Lately, I’ve been looking at harmonic distortion in circuits and was curious about the Total Harmonic Distortion, or THD, of a sine wave mixed with a square wave.  That got me thinking about the math behind a square wave and how I could get an exact expression for the THD of a square wave (which is known and in countless literature [1])  and then how I could compare the result of a sine wave mixed with a square wave (both at the same fundamental).

THD of a Square Wave

First thing’s first: how can we mathematically define a square wave?  By summing sine waves at each odd harmonic and properly weighting them!  This is a very well known concept, as is the equation, but it’s certainly worth stating:

++ x(t)=\large\frac{4}{\pi}\sum\limits_{k=1}^{\infty} \large\frac{sin([2k-1]\cdot\omega_0 t)}{2k-1}++

Now, because it’s fun, let’s visualize this equation.  The following animation performs a sum of k=1 to k=32.  As each sine wave is summed, our transient waveform (top) approaches the behavior of an ideal square wave.  The bottom plot shows the discrete fourier transform (DFT) of each summation.  The blue curve corresponds to our fundamental frequency (the frequency at k=1) and the red curves are all of our harmonics.  The ratio of the harmonics to the fundamental gives us our THD distortion (the actual THD equation is at the bottom of animated image).


++THD\% = \sqrt{\large\frac{\sum\limits_{k=2}^{\infty} x_{k}^{2}}{x_{1}^{2}}} ++

In order to find the THD, we need to know the components that exist at each odd harmonic and the component that exists at the fundamental.  We know our fundamental is at k=1 which means:

++x_1^2 = \large\frac{16}{\pi^2}\large\frac{1}{(2\cdot 1-1)^2} = \large\frac{16}{\pi^2}++

Since the rest of the sinusoidal terms in the square wave equation are harmonics of the fundamental, we know that:

++\sum\limits_{k=2}^{\infty}x_k^2 = \sum\limits_{k=2}^{\infty}\large\frac{16}{\pi^2}\large\frac{1}{(2k-1)^2} = \sum\limits_{k=1}^{\infty}\large\frac{16}{\pi^2}\large\frac{1}{(2k-1)^2} -\large\frac{16}{\pi^2}++

By setting the initial value of ‘k’ back to one, we put the harmonic expression in a form with a known finite solution [2]:

++ \sum\limits_{k=1}^{\infty}\large\frac{1}{(2k-1)^2} = \large\frac{\pi^2}{8} ++

Plugging all of this into our THD equation above will yield a finite expression for the THD of a square wave:

++THD\% = \sqrt{\large\frac{\pi^2}{8}-1} \approx 48.3\%++

THD of a Sine Wave Mixed with a Square Wave

Now, let’s say we want to multiply our square wave with a sine wave of the form $a(t) = sin(\omega_0 t)$.  It doesn’t really matter what the amplitudes are here because they are multiplied by every single harmonic, so they are cancelled in the THD ratio.  When we multiply $a(t)$ with our defined $x(t)$ square wave equation defined earlier, we will get the following:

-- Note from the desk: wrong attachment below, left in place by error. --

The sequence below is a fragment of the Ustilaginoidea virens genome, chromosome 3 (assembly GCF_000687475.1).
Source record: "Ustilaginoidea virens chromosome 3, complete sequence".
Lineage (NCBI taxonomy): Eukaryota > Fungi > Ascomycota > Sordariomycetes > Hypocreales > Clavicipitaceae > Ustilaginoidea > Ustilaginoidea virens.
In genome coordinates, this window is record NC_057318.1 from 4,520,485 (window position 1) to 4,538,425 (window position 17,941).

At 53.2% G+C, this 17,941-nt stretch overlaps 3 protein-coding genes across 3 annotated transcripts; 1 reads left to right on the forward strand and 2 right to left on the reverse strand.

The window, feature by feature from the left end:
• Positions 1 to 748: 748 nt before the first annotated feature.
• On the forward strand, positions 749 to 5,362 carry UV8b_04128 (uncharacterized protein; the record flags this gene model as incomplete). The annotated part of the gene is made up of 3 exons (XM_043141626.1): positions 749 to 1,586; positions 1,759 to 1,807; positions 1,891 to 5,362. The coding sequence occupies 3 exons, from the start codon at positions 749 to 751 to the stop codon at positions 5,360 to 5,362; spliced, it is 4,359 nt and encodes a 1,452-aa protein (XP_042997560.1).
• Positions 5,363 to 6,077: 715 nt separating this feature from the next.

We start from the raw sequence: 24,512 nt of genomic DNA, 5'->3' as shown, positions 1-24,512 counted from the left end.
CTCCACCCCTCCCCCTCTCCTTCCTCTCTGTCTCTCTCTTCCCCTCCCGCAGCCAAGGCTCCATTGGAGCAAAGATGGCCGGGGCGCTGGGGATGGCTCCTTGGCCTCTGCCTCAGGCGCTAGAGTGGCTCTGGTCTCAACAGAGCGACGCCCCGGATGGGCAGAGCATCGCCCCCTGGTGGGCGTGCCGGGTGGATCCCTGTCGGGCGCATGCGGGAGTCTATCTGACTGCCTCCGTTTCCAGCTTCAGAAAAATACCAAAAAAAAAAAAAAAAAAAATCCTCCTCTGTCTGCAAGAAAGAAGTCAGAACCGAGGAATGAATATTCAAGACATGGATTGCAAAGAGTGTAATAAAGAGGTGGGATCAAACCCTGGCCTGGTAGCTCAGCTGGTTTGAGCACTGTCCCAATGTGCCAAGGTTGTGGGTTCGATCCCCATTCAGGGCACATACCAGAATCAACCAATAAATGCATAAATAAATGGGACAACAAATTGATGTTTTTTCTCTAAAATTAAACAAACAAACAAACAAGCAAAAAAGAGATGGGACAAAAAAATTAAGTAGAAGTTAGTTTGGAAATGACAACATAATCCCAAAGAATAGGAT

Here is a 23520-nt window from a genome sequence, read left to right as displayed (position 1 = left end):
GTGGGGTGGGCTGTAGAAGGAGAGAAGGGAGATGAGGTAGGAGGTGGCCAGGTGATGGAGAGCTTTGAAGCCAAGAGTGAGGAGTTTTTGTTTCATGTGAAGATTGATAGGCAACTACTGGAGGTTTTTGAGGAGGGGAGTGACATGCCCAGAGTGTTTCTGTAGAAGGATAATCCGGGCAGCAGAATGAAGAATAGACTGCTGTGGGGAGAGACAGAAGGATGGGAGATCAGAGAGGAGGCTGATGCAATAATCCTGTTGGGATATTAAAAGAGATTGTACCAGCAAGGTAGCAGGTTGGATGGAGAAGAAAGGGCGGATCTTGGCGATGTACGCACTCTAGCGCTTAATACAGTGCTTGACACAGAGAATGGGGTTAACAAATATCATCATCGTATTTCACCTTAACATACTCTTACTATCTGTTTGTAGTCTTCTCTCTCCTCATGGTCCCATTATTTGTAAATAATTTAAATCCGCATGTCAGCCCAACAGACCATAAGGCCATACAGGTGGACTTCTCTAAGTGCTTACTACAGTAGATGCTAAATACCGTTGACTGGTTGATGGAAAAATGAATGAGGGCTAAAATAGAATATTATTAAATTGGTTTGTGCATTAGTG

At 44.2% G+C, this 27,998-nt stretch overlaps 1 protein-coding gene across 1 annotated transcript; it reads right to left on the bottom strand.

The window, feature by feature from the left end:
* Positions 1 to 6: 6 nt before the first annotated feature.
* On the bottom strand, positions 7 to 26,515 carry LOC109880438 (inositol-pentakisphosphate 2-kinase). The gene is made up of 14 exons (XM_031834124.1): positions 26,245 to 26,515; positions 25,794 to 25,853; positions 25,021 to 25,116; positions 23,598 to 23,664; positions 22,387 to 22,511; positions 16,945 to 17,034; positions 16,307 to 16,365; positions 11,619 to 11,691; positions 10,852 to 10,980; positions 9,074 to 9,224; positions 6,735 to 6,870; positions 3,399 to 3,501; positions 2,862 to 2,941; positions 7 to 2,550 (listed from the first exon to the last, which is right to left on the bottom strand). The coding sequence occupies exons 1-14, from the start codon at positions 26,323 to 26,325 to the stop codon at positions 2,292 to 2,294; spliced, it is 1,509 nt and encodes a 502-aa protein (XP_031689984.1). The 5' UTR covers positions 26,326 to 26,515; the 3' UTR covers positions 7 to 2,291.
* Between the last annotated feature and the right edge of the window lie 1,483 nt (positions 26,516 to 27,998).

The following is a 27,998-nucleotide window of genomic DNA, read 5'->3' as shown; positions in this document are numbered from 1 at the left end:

++y(t) = \frac{2}{\pi}\left[1-\frac{2}{3}cos(2\omega_0 t)-\frac{2}{15}cos(4\omega_0 t) - \frac{2}{35}cos(6\omega_0 t) - \frac{2}{63}cos(8\omega_0 t) -\ldots\right]++

That particular equation will go on to the infinith harmonic.  Because of that, we can represent it as an infinite sum as follows:

++y(t) = \frac{2}{\pi}\left[1-\sum\limits_{k=1}^{\infty}\large\frac{2\cdot cos(2k\cdot\omega_0 t)}{(2k-1)(2k+1)}\right]++

Now that we have an expression, we can calculate the THD.  Here, instead of our fundamental being at $\omega_0$, it is actually at DC due to the demodulation.  If we ignore the $\frac{2}{\pi}$ term (since it is in front of all of the harmonics, including DC), we see that our fundamental is at ‘1’ and all of the harmonics are contained within the infinite sum.  Therfore, we can say our demodulated sine wave’s THD is equivalent to the coefficient of the infinite sum of $y(t)$.  Now, lucky for us, said infinite sum also has a finite solution like the square wave did [2].  Thus:

++THD\%=\sqrt{\sum\limits_{k=1}^{\infty}\large\frac{2^2}{\left((2k-1)(2k+1)\right)^2}} = 2\sqrt{\large\frac{\pi^2}{16}-\large\frac{1}{2}} \approx 68.4\%++

So the THD got worse!  Well, does this actually make sense?  Let’s look at it graphically:

I know the fourier transform of a sine wave is $\mathcal{F}\left{sin(\omega_0 t)\right} = j\sqrt{\frac{\pi}{2}}\delta (\omega -\omega_0)-j\sqrt{\frac{\pi}{2}}\delta (\omega +\omega_0)$.  For simplicity, instead of multiplying by a pure square-wave, let’s just say we only have the the harmonics ‘1’, ‘3’, and ‘5’.  Given that, and normalizing the amplitudes to an arbitrary value of ‘A’, we can plot these signals in the frequency domain below.


Given this, if I convolve these two waveforms (remember, multiplication in the time-domain is convolution in the frequency-domain!), I will get the following plot (the math is very straight-forward so I’ll omit it here).


Now, if we sum up the squares of the harmonics and divide by the square of the component at DC, we will have $\left(\frac{2}{10}\right)^2+\left(\frac{2}{15}\right)^2+\left(\frac{2}{3}\right)^2\approx 0.502 $.  When we take the square root, we get $THD\% \approx 70.85%$.  Which is larger than our exactly calculated value by $3.5\%$ despite only including two harmonics outside of the fundamental.  As more harmonics are added into the square-wave approximation, the previous harmonic will decrease in amplitude (ie. the component at $6\omega_0$ will go from $\frac{1}{10}$ to $\frac{1}{35}$).

I just thought this was an interesting result and decided to share it; hopefully someone, somewhere learned… something!


[1] I. V. Blagouchine and E. Moreau, “Analytic Method for the Computation of the Total Harmonic Distortion by the Cauchy Method of Residues” in IEEE Transactions on Communications vol 59, no. 9, pp. 2478-2491 Sept. 2011. [2] D. Zwillinger, Table of Integrals, Series, and Products, 8th ed. Oxford, UK: Elsevier, 2015, pp. 10-11